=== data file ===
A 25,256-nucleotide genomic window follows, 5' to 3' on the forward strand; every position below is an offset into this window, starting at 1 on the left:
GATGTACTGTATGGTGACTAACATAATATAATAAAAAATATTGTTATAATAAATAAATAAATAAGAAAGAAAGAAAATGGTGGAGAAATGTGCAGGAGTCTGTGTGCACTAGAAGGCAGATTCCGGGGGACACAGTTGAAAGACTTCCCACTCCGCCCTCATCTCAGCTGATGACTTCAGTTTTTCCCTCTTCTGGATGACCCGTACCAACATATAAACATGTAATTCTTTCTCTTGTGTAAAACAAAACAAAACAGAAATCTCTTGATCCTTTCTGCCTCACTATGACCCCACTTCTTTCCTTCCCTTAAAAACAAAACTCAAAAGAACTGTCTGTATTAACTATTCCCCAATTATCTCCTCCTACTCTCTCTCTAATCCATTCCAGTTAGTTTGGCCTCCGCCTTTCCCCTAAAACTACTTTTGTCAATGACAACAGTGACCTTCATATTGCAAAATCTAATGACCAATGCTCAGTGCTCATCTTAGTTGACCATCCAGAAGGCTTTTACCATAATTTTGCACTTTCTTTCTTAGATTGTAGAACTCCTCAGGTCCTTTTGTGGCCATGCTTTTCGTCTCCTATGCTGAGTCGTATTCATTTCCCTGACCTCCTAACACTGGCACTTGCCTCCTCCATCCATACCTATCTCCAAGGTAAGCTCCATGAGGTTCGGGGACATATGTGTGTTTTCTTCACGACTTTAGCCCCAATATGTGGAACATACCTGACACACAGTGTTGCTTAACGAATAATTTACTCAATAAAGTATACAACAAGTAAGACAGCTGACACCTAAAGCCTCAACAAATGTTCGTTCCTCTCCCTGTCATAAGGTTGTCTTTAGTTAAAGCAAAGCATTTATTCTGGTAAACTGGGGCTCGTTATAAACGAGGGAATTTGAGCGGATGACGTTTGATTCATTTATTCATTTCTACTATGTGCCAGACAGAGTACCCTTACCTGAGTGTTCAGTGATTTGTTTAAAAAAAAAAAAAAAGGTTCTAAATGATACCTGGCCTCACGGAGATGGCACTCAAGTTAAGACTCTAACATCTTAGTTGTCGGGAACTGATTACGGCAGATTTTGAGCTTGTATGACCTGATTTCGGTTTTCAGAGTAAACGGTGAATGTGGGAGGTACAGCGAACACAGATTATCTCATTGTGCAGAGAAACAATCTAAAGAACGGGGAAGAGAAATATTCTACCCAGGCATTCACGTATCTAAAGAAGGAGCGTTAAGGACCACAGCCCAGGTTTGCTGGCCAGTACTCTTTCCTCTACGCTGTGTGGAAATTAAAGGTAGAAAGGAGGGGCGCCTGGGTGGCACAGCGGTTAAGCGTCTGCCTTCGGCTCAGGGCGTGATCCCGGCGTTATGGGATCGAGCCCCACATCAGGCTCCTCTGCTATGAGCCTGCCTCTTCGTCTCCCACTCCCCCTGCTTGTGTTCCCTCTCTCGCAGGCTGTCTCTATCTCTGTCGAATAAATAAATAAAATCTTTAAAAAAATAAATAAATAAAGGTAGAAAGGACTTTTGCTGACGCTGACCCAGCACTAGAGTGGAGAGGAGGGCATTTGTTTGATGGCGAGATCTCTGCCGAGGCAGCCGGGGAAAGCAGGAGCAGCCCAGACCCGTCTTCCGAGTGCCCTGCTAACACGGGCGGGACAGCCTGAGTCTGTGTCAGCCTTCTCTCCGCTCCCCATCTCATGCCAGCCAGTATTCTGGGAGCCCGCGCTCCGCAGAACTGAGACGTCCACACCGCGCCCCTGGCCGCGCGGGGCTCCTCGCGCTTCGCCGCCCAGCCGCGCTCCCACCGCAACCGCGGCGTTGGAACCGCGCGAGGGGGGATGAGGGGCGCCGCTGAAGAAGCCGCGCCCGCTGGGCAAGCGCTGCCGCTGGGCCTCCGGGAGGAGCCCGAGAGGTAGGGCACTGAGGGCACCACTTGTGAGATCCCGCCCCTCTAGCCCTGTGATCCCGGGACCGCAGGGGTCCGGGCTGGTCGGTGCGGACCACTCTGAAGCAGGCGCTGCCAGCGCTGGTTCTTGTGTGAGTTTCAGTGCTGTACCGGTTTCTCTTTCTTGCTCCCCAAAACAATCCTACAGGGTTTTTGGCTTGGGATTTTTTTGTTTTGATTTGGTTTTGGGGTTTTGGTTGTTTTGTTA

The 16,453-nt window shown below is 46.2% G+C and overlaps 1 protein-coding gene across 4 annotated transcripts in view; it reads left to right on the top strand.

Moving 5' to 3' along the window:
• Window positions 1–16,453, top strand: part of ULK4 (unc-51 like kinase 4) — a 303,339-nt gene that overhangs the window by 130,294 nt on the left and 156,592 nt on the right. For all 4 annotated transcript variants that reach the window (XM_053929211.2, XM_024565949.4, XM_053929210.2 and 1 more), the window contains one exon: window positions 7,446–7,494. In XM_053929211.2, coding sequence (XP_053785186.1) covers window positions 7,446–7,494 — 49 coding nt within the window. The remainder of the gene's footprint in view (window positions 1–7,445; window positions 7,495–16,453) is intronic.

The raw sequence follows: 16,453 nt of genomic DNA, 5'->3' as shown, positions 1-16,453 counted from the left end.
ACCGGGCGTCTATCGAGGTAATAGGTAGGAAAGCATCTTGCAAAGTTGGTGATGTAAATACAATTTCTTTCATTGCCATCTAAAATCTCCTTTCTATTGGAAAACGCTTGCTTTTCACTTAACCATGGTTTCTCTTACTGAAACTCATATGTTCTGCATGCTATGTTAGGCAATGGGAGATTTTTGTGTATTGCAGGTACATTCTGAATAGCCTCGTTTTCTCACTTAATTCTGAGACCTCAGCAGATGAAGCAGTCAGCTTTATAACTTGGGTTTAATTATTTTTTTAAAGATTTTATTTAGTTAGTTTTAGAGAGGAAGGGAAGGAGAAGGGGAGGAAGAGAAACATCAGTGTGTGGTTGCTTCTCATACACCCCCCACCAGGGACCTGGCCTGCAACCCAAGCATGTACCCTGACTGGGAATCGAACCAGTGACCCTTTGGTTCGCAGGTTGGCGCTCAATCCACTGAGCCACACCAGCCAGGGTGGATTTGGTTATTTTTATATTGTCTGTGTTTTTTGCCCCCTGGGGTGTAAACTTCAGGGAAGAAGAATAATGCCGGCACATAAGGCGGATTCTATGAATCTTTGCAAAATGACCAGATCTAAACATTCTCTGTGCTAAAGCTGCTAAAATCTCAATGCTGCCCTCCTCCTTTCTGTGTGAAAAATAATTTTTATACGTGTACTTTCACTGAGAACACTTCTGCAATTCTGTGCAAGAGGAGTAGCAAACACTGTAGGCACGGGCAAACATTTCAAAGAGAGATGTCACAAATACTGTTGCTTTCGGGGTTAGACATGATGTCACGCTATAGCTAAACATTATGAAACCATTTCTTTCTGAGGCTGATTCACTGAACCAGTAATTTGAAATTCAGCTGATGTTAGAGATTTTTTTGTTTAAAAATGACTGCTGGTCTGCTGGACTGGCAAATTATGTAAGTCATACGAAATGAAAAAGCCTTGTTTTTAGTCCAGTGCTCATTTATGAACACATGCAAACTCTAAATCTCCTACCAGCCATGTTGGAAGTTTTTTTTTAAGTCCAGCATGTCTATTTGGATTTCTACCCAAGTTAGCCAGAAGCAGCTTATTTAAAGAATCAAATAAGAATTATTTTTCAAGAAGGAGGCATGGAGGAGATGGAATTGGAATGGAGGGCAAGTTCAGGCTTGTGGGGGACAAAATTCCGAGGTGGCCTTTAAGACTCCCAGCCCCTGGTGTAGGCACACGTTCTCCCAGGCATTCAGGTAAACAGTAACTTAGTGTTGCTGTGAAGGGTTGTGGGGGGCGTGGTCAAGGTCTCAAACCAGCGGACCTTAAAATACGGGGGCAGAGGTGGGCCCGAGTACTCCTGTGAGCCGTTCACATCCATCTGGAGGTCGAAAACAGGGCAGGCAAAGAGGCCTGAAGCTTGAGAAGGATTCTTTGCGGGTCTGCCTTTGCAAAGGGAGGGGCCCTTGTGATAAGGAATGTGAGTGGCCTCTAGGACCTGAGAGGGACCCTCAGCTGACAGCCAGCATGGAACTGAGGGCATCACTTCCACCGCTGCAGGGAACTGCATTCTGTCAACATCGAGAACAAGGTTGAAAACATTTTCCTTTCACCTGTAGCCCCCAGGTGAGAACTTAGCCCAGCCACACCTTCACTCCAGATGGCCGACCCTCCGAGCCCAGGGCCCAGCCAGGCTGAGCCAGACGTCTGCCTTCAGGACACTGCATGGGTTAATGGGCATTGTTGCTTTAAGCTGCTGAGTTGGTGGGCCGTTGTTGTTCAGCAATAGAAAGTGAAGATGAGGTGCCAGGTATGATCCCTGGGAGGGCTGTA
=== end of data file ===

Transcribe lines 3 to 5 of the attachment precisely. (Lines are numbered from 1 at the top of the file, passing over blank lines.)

The 16,453-nt window shown below is 46.2% G+C and overlaps 1 protein-coding gene across 4 annotated transcripts in view; it reads left to right on the top strand.

Moving 5' to 3' along the window:
• Window positions 1–16,453, top strand: part of ULK4 (unc-51 like kinase 4) — a 303,339-nt gene that overhangs the window by 130,294 nt on the left and 156,592 nt on the right. For all 4 annotated transcript variants that reach the window (XM_053929211.2, XM_024565949.4, XM_053929210.2 and 1 more), the window contains one exon: window positions 7,446–7,494. In XM_053929211.2, coding sequence (XP_053785186.1) covers window positions 7,446–7,494 — 49 coding nt within the window. The remainder of the gene's footprint in view (window positions 1–7,445; window positions 7,495–16,453) is intronic.